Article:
My mother had a ring in the shape of a lion’s head. She used it to do small magics – find parking spaces, make the queue she was in at the supermarket move a bit faster, make the squabbling couple at the next table stop squabbling and fall in love again, that sort of thing. She left it to me when she died.
The first time I lost it I was in a cafe. I think I had been fiddling with it nervously, pulling it off my finger, putting it on again. Only when I got home did I realise that I was no longer wearing it.
I returned to the cafe, but there was no sign of it.
Several days later, it was returned to me by a taxi driver, who had found it on the pavement outside the cafe. He told me my mother had appeared to him in a dream and given him my address and her recipe for old-fashioned cheesecake.
The second time I lost the ring I was leaning over a bridge, idly tossing pinecones into the river below. I didn’t think it was loose, but the ring left my hand with a pinecone. I watched its arc as it fell. It landed in the wet dark mud at the edge of the river with a loud pollup noise, and was gone.
A week later, I bought a salmon from a man I met in the pub: I collected it from a cooler in the back of his ancient green van. It was for a birthday dinner. When I cut the salmon open, my mother’s lion ring tumbled out.
The third time I lost it, I was reading and sunbathing in the back garden. It was August. The ring was on the towel beside me, along with my dark glasses and some suntan lotion, when a large bird (I suspect it was a magpie or a jackdaw, but I may be wrong. It was definitely a corvid of some kind) flapped down, and flapped away with my mother’s ring in its beak.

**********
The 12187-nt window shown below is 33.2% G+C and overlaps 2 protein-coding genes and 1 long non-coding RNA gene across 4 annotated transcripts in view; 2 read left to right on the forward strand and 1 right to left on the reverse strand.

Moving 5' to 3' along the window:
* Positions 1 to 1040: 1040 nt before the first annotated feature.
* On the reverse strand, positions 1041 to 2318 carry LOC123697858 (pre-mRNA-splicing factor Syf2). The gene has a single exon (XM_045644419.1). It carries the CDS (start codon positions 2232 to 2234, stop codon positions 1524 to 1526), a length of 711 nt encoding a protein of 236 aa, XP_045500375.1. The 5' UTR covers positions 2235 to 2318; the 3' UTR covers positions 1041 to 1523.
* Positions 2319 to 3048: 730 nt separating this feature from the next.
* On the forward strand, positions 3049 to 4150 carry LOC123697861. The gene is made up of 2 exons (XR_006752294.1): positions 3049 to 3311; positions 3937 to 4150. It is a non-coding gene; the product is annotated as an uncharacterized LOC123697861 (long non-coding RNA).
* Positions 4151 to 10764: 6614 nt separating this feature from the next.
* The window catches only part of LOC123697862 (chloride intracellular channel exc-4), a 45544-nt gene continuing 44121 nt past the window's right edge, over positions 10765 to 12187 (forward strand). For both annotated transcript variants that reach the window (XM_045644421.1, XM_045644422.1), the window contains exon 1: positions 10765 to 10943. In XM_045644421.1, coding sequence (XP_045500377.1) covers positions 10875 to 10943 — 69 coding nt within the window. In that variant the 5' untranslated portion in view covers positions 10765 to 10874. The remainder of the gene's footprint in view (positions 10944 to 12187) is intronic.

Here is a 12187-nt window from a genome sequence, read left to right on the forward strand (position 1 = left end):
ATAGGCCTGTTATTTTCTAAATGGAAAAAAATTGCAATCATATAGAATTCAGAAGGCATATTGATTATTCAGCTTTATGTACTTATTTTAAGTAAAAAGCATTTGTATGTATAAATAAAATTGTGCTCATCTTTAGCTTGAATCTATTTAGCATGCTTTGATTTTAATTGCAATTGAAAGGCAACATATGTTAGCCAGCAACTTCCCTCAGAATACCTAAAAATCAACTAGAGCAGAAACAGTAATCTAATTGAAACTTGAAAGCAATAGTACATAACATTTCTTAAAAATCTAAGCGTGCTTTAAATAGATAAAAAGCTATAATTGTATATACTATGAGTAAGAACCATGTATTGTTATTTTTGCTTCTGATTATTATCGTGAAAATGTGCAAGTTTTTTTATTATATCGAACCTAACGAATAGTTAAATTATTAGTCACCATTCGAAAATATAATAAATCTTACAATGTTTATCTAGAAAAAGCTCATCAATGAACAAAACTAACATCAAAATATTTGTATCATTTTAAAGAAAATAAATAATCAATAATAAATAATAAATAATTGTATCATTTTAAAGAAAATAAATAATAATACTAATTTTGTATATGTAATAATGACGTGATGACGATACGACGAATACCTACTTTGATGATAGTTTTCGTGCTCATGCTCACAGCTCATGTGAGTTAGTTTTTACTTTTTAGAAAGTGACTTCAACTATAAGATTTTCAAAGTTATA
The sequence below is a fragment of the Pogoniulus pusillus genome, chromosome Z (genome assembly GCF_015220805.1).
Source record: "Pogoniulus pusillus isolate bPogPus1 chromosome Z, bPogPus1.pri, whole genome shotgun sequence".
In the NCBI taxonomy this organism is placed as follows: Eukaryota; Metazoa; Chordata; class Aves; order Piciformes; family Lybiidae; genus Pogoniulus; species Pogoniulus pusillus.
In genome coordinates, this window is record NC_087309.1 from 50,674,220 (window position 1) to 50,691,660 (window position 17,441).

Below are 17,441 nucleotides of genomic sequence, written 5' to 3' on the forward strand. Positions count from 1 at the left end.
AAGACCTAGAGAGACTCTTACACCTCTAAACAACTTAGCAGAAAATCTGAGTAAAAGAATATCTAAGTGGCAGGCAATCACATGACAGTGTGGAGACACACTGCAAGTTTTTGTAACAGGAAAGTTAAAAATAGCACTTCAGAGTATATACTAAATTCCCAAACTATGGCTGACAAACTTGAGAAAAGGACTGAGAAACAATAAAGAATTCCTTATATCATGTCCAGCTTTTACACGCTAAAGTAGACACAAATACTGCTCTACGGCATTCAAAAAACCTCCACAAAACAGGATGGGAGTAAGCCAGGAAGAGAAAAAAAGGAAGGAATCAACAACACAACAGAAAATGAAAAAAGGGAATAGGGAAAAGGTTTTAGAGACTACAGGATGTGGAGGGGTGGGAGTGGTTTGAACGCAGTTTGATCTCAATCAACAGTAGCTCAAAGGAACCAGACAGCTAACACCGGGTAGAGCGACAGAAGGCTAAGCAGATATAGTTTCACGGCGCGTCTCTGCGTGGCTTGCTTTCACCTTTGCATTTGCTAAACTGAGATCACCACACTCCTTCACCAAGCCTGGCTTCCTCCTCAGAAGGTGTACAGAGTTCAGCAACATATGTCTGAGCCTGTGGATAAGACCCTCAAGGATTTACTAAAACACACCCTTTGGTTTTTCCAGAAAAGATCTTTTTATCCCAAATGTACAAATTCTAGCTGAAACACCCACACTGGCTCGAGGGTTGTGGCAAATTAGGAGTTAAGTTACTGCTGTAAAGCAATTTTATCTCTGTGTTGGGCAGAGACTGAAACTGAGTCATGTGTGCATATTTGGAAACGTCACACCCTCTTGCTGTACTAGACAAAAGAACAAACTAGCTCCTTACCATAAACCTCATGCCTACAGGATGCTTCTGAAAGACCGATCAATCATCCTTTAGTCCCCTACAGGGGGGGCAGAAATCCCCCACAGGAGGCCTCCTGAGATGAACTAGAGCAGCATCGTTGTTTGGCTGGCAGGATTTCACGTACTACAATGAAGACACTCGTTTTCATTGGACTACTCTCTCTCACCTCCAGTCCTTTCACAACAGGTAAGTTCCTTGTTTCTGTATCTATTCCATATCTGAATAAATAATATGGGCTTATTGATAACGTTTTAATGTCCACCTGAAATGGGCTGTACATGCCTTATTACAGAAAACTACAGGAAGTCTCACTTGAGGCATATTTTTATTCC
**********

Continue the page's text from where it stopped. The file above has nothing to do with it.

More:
The ring was returned the following night by a scarecrow, awkwardly animated, who gave me quite a start as he stood there, unmoving under the back door light, and then lurched off into the darkness once again as soon as I had taken the ring from his straw-stuffed glove hand.
“Some things aren’t meant to be kept,” I told myself.
The next morning, I put the ring into the glove compartment of my old car. I drove the car to a wrecker, and I watched, satisfied, as the car was crushed into a cube of metal the size of an old television set, and then put in a container to be shipped to Romania, where it would be processed into useful things.
In early September I cleared out my bank account. I moved to Brazil, where I took a job as a web designer under an assumed name.
So far there’s been no sign of mother’s ring. But sometimes I wake from a deep sleep with my heart pounding, soaked in sweat, worrying how she’s going to give it back to me next time.
Inspiration for the September Tale
“Tell me something you lost in September that meant a lot to you.”
“My mother’s lion ring, lost & found 3 times over…Some things aren’t meant to be kept.”